Appearing colorful and serene, this environment is anything but. Ultraviolet radiation and violent stellar winds have blown out an enormous cavity in the gas and dust enveloping the cluster. Most of the stars in the cluster were born around the same time but differ in size, mass, temperature and color. The course of a star’s life is determined by its mass, so a cluster of a given age will contain stars in various stages of their lives, giving an opportunity for detailed analyses of stellar life cycles. NGC 3603 also contains some of the most massive stars known. These huge stars live fast and die young, burning through their hydrogen fuel quickly and ultimately ending their lives in supernova explosions.

Star clusters like NGC 3603 provide important clues to understanding the origin of massive star formation in the early, distant universe. Astronomers also use massive clusters to study distant starbursts that occur when galaxies collide, igniting a flurry of star formation. The proximity of NGC 3603 makes it an excellent lab for studying such distant and momentous events.

This Hubble Space Telescope image was captured in August 2009 and December 2009 with the Wide Field Camera 3 in both visible and infrared light, which trace the glow of sulfur, hydrogen, and iron.

Image Credit: NASA, ESA, R. O’Connell (University of Virginia), F. Paresce (National Institute for Astrophysics, Bologna, Italy), E. Young (Universities Space Research Association/Ames Research Center), the WFC3 Science Oversight Committee, and the Hubble Heritage Team (STScI/AURA)

Astronaut David Saint-Jacques

Or I should say Canadian Astronaut David Saint-Jacques. We don’t hear a lot about the Canadian space program, other than the incredible Canadarm but don’t think for a second the Canadian Space Agency is not busy, they sure are.

So let’s meet David Saint-Jacques.

Launch Reminder

First a reminder the TESS Mission will (maybe) launch later today.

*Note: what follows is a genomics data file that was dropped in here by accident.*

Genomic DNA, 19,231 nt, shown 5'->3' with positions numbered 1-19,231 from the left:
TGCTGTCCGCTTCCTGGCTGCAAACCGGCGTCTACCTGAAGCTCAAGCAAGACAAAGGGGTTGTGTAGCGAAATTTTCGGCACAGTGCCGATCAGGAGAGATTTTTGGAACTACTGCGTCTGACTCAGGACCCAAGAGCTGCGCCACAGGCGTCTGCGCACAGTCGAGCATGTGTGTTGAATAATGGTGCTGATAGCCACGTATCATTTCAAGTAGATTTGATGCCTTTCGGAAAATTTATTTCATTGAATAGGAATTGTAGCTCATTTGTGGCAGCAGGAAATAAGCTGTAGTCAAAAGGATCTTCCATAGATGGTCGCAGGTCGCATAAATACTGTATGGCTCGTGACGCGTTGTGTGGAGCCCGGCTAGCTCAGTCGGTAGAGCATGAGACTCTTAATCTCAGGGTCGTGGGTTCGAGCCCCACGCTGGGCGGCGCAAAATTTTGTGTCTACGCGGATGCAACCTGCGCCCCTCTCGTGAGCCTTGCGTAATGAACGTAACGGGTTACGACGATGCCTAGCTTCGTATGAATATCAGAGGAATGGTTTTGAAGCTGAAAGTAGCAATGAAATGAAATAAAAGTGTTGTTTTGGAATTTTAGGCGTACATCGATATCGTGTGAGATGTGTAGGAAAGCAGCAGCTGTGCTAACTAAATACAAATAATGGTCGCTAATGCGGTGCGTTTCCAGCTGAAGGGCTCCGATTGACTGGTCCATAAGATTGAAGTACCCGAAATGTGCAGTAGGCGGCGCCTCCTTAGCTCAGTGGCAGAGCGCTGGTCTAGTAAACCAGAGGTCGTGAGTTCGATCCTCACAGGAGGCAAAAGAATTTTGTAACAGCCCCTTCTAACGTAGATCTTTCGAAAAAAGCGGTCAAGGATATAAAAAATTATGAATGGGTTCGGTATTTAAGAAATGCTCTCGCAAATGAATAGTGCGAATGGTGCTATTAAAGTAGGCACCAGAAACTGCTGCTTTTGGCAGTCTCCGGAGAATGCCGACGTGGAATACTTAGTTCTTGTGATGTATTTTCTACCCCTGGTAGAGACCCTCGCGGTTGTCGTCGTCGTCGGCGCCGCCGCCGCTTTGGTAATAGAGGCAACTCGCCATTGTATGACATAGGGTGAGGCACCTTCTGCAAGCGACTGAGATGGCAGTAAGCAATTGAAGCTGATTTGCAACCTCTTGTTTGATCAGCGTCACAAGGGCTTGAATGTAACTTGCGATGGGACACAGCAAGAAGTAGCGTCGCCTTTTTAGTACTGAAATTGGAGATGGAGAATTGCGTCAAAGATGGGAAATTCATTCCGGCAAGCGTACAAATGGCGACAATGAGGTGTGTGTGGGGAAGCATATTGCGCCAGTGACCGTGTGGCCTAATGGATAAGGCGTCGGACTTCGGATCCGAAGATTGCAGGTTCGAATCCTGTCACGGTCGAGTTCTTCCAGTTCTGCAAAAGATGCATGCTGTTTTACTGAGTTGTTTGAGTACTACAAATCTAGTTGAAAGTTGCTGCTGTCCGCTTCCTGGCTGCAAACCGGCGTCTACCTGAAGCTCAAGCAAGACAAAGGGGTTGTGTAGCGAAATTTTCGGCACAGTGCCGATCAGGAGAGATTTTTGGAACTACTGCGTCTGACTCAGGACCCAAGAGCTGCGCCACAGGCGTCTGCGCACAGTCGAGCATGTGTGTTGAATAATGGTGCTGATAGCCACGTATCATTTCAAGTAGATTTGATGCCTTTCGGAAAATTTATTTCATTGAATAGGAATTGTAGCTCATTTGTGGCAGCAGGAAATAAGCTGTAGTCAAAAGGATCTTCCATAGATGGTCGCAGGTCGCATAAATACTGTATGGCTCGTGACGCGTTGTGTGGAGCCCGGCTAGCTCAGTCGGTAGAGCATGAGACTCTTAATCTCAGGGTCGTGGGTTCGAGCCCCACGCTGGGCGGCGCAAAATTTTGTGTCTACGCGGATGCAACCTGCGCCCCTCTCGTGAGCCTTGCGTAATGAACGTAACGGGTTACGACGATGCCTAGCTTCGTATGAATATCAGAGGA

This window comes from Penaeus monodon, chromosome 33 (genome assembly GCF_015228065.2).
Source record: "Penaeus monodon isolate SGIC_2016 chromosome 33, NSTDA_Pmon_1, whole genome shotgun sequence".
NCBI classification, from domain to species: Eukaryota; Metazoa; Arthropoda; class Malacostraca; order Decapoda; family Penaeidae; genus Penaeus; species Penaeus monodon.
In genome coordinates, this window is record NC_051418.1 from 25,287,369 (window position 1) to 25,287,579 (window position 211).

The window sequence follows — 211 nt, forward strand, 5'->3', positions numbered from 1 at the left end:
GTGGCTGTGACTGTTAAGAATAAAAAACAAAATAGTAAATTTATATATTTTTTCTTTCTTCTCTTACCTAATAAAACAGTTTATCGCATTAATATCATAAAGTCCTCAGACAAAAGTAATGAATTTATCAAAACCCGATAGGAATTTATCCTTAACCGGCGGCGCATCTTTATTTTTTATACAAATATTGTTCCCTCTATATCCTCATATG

Liftoff scheduled for 22:51 UTC today that’s 18:51 ET. Coverage to begin 15 minutes prior to launch.

So the image above is another instrument which will make its way to the International Space Station this summer. ECOSTRESS is one of those experiments that is none too soon considering longer termed space travel is not far away.

NASA’s ECOsystem Spaceborne Thermal Radiometer Experiment on Space Station (ECOSTRESS) arrives at Kennedy Space Center in preparation for launch to the space station this summer.

ECOSTRESS, a new instrument that will provide a unique, space-based measurement of how plants respond to changes in water availability has arrived at NASA’s Kennedy Space Center in Florida to begin final preparations for launch to the International Space Station this summer aboard a cargo resupply mission.

ECOSTRESS left NASA’s Jet Propulsion Laboratory in Pasadena, California, on April 6, 2018 by ground transport and arrived at Kennedy Space Center on April 9. 2018.

JPL built and manages the ECOSTRESS mission for NASA’s Earth Science Division in the Science Mission Directorate in Washington. ECOSTRESS is sponsored by NASA’s Earth System Science Pathfinder program, managed by NASA’s Langley Research Center in Hampton, Virginia.